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Comparison of alternative methods for obtaining severity scores on the speech of people who stutter.

Research output: Contribution to journalArticlepeer-review

Peter Howell, Tayana Soukup, Stephen Davis, Sarah Rusbridge

Original languageEnglish
Pages (from-to)368-378
JournalClinical Linguistics & Phonetics

King's Authors


Riley’s Stuttering Severity Instrument (SSI) is widely-used. The manuals allows SSI assessments to be made in different ways (e.g. from digital recordings or whilst listening to speech live). Digital recordings allow segments to be selected and listened to while the entire recording has to be judged when listened to live. Comparison was made between expert judges when they used these digital and live procedures to establish whether one method was more sensitive and reliable than the other.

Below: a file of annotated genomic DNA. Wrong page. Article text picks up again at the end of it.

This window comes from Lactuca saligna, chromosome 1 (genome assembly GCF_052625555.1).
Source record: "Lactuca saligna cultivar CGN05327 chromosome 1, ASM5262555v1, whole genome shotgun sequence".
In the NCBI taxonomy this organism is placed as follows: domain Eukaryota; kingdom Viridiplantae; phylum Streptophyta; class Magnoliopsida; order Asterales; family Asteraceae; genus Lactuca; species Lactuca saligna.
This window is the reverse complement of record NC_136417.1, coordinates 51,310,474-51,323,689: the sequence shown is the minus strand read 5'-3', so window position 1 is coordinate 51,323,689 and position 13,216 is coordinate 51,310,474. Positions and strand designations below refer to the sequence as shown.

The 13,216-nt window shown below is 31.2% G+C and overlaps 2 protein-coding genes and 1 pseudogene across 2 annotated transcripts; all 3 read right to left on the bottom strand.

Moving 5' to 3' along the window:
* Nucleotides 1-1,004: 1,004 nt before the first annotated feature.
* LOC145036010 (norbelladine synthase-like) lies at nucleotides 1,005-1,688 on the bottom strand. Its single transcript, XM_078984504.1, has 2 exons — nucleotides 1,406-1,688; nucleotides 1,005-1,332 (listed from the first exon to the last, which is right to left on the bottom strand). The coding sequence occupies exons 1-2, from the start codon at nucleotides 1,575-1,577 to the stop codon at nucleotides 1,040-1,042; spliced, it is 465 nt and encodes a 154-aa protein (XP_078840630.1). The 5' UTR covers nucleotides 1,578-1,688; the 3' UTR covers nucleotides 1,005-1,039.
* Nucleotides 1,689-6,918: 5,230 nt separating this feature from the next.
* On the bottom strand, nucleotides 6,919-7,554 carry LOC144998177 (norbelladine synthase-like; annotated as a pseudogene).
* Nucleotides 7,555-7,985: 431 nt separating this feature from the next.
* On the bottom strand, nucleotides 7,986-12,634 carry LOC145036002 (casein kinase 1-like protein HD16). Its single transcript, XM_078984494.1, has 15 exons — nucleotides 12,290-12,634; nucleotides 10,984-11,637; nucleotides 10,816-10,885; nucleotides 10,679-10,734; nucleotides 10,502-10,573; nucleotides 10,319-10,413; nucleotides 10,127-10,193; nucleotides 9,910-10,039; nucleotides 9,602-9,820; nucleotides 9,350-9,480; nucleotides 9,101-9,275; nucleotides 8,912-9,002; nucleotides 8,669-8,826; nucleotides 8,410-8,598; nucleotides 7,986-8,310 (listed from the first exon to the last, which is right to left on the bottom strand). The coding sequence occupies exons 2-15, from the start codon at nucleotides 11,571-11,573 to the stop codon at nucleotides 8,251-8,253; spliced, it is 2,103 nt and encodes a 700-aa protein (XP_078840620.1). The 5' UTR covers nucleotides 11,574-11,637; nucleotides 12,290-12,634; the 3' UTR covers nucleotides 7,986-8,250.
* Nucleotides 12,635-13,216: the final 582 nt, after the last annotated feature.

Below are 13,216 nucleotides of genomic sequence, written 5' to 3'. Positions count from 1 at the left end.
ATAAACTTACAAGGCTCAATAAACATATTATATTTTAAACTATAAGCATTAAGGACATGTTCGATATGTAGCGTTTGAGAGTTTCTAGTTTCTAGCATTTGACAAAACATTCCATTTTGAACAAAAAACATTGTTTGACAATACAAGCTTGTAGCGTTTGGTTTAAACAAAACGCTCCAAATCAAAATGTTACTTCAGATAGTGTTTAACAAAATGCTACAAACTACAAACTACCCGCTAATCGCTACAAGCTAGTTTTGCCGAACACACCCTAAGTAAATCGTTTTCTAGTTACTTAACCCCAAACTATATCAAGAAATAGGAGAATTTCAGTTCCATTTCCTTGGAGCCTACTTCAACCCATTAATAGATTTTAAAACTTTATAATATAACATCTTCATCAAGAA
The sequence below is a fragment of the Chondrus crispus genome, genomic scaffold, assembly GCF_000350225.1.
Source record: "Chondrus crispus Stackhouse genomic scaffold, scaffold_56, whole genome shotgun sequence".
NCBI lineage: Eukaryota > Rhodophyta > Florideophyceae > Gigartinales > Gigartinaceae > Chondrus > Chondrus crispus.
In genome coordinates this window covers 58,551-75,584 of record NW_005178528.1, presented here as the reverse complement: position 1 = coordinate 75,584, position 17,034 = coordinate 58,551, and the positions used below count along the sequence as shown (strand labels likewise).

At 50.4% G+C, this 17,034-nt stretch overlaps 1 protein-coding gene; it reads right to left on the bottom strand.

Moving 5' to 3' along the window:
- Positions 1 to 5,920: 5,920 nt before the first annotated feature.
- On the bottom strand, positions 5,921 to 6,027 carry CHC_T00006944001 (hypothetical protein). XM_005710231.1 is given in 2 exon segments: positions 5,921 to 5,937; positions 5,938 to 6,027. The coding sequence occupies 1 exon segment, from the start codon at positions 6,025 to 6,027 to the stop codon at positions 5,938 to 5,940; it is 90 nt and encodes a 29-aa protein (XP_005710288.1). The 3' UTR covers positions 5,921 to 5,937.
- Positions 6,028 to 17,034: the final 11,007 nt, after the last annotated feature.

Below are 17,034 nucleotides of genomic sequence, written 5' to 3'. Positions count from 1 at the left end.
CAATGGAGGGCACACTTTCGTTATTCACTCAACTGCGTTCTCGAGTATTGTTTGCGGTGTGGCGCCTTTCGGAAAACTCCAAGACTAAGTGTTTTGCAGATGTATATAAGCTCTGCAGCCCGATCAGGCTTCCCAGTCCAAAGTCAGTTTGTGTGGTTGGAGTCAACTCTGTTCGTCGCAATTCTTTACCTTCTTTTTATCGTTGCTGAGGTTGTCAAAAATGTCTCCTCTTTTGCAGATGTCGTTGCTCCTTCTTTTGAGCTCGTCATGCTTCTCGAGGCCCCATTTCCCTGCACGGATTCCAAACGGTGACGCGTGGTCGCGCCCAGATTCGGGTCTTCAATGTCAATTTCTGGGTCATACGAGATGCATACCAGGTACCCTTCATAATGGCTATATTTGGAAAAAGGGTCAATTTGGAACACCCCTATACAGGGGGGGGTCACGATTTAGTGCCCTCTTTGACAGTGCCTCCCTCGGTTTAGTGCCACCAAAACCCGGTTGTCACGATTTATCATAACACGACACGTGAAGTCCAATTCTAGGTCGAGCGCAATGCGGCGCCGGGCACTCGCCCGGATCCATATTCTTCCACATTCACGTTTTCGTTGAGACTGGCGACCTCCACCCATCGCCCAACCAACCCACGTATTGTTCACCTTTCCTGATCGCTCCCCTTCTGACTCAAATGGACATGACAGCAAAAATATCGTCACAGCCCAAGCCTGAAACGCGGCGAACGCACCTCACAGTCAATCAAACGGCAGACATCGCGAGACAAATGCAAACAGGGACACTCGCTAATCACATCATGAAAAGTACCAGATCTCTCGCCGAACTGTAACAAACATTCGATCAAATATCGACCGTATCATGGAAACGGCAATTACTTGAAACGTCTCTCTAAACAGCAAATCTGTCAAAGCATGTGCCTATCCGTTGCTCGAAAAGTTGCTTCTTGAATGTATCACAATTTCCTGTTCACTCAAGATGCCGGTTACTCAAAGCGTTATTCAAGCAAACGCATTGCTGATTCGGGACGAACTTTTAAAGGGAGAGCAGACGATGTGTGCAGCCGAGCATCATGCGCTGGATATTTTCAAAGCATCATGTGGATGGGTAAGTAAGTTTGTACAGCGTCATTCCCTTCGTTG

Five expert judges assessed eight speakers four times each in two judgment conditions (digital versus live). The eight speakers were chosen so that they spanned a wide range of stuttering severity. SSI version 3 (SSI-3) estimates were obtained on all occasions.

An ANOVA showed a three-way interaction between sessions, speakers and condition that indicated that digital and live judgments varied across speakers and across sessions.

The predictions that were upheld were: 1) SSI-3 scores made from digital segements are more sensitive than SSI-3 scores made on the entire live signal; 2) Digital and live judgments vary with respect to speaker’s stuttering severity and across test sessions.

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